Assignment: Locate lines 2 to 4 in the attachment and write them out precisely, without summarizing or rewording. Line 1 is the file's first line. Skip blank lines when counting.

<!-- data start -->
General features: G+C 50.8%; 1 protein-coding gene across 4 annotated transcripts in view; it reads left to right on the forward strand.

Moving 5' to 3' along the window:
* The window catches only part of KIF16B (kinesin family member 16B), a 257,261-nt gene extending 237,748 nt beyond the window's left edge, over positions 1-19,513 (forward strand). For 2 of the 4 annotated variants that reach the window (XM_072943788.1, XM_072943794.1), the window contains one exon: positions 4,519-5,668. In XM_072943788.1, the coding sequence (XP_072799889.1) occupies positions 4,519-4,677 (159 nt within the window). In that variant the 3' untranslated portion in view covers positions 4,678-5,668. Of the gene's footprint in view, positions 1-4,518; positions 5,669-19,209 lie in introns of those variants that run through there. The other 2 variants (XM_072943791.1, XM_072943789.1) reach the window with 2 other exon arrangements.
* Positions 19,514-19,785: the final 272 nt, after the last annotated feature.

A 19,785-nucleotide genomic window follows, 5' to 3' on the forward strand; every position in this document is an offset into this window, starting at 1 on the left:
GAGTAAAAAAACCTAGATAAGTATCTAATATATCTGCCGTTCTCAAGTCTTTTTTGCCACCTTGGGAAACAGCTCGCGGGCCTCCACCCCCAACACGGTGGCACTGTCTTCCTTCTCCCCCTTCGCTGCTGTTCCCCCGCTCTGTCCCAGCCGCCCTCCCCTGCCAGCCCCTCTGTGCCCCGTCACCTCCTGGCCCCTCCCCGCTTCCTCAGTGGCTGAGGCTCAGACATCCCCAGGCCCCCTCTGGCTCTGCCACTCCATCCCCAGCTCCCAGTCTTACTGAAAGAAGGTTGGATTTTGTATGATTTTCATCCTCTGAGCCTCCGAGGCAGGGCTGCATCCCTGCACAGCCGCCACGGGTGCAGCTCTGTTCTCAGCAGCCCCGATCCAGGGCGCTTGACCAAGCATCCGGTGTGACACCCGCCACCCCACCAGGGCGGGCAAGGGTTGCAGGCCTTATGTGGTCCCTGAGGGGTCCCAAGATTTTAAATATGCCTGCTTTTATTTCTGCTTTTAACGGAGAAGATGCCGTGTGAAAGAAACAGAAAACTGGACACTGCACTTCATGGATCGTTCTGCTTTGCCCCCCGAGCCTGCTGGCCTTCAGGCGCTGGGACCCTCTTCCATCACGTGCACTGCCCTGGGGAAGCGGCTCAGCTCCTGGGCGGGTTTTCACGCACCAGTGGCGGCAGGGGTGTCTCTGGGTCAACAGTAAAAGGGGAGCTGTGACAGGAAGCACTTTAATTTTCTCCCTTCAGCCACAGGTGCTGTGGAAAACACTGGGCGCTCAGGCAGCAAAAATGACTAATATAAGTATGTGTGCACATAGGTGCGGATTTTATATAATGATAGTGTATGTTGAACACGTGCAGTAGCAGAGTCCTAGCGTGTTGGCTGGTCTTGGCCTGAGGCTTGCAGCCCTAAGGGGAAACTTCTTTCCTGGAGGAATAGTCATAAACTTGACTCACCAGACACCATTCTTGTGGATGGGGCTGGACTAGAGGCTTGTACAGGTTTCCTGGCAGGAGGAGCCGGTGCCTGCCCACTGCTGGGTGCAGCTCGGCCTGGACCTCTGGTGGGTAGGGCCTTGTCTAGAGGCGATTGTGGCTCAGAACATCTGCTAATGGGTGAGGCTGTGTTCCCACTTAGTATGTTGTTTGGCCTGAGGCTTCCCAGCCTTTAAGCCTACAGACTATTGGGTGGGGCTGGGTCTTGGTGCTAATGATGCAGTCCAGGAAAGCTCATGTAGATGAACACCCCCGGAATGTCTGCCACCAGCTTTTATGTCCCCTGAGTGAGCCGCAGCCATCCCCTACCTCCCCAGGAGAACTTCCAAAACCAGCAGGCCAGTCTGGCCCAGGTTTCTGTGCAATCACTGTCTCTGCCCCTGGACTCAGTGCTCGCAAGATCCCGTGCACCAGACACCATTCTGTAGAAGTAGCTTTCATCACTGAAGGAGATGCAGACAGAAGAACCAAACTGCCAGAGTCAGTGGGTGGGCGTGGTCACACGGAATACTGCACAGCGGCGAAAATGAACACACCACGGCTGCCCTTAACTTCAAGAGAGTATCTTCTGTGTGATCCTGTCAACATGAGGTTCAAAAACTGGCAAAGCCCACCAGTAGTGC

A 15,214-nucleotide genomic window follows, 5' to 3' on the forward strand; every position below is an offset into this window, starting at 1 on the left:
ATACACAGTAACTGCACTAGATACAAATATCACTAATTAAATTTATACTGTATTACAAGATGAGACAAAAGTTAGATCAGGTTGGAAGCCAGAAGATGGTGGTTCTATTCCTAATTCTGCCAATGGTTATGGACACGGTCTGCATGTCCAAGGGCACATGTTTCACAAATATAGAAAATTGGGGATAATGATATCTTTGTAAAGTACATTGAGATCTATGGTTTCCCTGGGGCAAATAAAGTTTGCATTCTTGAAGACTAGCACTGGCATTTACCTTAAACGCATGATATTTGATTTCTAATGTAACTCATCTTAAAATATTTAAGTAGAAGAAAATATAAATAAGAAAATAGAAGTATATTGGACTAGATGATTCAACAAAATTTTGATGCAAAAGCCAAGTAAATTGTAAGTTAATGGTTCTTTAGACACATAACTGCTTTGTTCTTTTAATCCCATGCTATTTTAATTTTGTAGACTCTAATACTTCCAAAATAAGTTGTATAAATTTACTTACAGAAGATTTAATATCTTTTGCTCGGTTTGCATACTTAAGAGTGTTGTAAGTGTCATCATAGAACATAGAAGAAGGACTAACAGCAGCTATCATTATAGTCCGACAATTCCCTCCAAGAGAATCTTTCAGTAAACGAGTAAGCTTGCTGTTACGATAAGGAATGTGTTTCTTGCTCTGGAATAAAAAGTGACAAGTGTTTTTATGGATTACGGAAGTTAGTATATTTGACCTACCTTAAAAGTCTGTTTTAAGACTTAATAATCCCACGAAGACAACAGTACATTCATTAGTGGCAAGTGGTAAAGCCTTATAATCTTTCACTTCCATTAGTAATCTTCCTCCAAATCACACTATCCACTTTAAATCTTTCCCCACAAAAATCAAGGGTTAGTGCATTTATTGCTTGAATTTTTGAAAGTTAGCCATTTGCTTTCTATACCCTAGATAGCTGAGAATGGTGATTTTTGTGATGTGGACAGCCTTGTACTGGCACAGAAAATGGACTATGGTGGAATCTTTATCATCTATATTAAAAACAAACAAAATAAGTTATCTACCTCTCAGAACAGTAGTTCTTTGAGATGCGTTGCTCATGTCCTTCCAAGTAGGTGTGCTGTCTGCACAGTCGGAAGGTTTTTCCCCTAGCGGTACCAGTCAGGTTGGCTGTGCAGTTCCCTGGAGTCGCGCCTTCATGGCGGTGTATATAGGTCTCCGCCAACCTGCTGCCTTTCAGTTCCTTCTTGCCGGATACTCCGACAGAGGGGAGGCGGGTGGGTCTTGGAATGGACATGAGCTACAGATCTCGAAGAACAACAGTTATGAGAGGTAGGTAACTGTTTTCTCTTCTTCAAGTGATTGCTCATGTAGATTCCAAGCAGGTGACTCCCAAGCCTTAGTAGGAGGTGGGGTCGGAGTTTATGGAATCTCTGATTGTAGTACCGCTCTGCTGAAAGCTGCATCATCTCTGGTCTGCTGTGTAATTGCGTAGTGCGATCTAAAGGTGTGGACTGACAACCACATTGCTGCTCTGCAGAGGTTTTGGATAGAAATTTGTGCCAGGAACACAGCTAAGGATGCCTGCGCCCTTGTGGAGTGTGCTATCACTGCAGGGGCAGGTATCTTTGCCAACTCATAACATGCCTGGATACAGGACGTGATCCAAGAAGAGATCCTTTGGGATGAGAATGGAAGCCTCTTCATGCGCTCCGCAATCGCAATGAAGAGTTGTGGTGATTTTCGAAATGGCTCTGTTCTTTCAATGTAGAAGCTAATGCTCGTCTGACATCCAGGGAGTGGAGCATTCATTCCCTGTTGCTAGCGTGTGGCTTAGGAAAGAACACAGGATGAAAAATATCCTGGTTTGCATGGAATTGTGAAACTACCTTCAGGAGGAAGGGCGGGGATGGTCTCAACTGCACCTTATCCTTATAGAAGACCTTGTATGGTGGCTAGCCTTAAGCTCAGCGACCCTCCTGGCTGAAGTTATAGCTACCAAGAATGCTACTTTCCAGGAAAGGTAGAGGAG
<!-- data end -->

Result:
Moving 5' to 3' along the window:
* The window catches only part of KIF16B (kinesin family member 16B), a 257,261-nt gene extending 237,748 nt beyond the window's left edge, over positions 1-19,513 (forward strand). For 2 of the 4 annotated variants that reach the window (XM_072943788.1, XM_072943794.1), the window contains one exon: positions 4,519-5,668. In XM_072943788.1, the coding sequence (XP_072799889.1) occupies positions 4,519-4,677 (159 nt within the window). In that variant the 3' untranslated portion in view covers positions 4,678-5,668. Of the gene's footprint in view, positions 1-4,518; positions 5,669-19,209 lie in introns of those variants that run through there. The other 2 variants (XM_072943791.1, XM_072943789.1) reach the window with 2 other exon arrangements.
* Positions 19,514-19,785: the final 272 nt, after the last annotated feature.